Holland custom frame in an Anvil fixture.

Holland custom frame in an Anvil fixture

Jigs can be classified according to different criterias: professional solutions vs. hobbyists fixtures, horizontal configurations vs. vertical mountings, tack-only vs. fully weld frame jigs, mass-oriented production jigs vs. custom frame geometry units, beam inspired types vs. beamless jig designs, multipurpose and extensible jigs vs. simplified versions, the place where you start to assemble the tubes on the jig and so on.

Professional fixtures will provide full access to each joint for TIG welded and fillet brazed construction without the hassle of tacking and removing the frame in order to fully weld it apart. At the same time is easy to remove and replace the frame during the assembly process, especially important when using lugged construction or when we want the gravity to assist the welds, which is a good thing.

Jigs having vertical structural plates and/or members are superior to horizontal or backbone based models. Their individual clamping components are shorter, located closer to the joints and connections, hence stiffer than the same type of fixture that has to extend all the up from the base plate.

Homemade tack-only jigs are affordable if you are planning to build just lugged bicycle frames. Roomier units that provide enough clearance to fully weld the frame vertically on the jig can be achieved with DIY beam designs at the expense of more complexity when determining, for example, the BB drop as it will be “floating out in space”.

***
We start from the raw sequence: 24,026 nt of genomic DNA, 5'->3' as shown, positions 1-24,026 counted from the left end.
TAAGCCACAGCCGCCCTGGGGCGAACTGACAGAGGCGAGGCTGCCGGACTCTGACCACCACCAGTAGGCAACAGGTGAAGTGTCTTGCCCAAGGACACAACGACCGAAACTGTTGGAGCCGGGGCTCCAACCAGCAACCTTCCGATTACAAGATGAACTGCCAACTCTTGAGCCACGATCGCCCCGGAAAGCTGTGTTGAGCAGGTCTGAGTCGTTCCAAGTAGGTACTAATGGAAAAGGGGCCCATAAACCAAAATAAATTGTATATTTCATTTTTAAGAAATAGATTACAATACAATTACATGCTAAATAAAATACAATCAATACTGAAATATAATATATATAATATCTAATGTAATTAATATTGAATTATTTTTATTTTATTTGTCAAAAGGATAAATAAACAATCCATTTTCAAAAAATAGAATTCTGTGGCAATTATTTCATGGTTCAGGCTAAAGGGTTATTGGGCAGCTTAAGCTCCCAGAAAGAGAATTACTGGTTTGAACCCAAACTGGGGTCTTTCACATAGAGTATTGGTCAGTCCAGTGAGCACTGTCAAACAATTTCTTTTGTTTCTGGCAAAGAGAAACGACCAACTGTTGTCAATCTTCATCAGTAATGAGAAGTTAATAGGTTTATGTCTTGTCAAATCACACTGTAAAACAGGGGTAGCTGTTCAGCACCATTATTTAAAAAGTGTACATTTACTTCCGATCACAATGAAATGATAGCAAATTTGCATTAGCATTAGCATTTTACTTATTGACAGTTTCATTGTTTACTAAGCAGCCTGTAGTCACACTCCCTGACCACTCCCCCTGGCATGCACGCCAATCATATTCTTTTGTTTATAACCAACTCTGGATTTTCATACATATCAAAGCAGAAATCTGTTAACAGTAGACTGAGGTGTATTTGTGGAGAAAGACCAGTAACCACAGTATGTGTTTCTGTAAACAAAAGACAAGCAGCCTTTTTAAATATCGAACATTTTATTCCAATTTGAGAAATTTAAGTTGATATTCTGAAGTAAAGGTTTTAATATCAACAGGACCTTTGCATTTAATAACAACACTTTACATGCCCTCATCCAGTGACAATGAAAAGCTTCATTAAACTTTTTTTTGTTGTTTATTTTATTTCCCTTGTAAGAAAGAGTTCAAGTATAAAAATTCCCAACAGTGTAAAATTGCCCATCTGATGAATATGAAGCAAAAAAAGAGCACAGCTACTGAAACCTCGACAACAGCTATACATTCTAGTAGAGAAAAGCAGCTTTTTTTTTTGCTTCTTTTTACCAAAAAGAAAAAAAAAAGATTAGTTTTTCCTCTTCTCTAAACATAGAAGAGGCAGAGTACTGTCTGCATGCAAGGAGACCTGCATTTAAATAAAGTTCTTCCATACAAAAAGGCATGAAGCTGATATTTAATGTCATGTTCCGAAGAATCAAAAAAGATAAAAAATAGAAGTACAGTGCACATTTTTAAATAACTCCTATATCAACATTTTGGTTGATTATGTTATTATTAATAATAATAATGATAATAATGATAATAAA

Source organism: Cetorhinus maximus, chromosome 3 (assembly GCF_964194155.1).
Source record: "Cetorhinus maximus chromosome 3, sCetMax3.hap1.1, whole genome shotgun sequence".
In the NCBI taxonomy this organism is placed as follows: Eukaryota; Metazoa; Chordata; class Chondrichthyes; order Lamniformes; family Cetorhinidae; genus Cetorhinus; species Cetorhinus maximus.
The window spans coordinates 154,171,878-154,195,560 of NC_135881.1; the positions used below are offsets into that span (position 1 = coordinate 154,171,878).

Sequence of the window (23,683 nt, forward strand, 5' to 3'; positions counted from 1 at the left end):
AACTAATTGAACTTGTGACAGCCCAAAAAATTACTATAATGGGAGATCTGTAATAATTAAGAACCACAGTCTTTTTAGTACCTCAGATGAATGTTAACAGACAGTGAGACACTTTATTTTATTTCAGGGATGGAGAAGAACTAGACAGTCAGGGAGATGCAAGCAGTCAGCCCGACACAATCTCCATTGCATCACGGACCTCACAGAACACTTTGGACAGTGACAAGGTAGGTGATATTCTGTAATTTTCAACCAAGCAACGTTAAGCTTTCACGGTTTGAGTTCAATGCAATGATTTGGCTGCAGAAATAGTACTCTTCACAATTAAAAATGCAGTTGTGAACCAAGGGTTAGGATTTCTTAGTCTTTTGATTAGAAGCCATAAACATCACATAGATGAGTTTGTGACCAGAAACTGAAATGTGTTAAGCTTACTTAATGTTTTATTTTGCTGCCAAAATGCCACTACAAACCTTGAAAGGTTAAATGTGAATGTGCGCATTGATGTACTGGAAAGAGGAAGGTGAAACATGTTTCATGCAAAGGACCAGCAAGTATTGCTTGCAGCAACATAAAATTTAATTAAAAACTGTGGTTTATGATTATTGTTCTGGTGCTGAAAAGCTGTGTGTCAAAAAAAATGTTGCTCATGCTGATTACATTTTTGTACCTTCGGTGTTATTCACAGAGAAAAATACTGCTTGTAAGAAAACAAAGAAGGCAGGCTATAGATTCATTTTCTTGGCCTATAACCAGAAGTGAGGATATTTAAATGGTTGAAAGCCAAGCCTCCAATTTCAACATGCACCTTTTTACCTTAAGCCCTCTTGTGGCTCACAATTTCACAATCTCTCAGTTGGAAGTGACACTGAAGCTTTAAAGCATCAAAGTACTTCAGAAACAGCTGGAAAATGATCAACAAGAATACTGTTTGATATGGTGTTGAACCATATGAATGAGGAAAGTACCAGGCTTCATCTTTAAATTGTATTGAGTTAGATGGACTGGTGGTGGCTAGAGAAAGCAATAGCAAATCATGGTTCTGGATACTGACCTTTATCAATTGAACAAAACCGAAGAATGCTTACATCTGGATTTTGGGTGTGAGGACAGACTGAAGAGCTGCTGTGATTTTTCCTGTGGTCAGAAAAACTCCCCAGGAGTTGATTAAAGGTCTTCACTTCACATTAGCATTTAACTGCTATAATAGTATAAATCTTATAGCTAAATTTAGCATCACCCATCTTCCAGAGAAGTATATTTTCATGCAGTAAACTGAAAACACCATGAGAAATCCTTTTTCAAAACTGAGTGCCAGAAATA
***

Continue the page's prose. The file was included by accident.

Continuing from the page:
Pure beam style jigs for mass production (the ones used in BMX companies for example) have limited range of adjustment but work well and offer a lot of access for peanuts. On the other hand, jigs that combine compact plates and adjustable arms via extensions that hold the “bearing areas” (BB, HT and rear axle) generate almost endless geometry combinations with good clearance.

Fixtures made of beams are very rigid and provide great accuracy if we go for extruded aluminium profiles and machined parts. On the downside, aluminium can be considered a bit expensive compared to wood or traditional metallic square profiles.

A multipurpose jig will meet more framebuilders needs, for example integrating a fork building feature in the rear axle frame fixture, or offering motorcycle jig capabilities.

Finally choose the jig that makes the tubing logic assembly fancier for you. Building from the BB up is a better alternative in my opinion.

Here is a brief summary of the frame jig types according to their design:

No jig. This goes back a hundred years. Accuracy depends on craftsmanship, not tooling. Because no fixture is used, lugged joints often are pinned together by driving nails tightly into drilled holes in every joint. This holds the frame together, and hopefully keeps it in place during brazing.

Welding bicycle frames in an American factory (not named). Wood engraving Leipzig 1900.

Welding bicycles frames in an American factory in 1900

Flat surface. The frame is assembled on a flat plate which is larger than the frame, and made of granite, cast iron (steel) or aluminum, or for beginners, particle board or plywood. Fixtures consists of shims, vee blocks, or other holders that locate the tubes on the center line of the frame. Setup takes forever, and access is limited. Used for tacking only. A good choice for building your first frame considering a flat surface is also needed to check the alignment.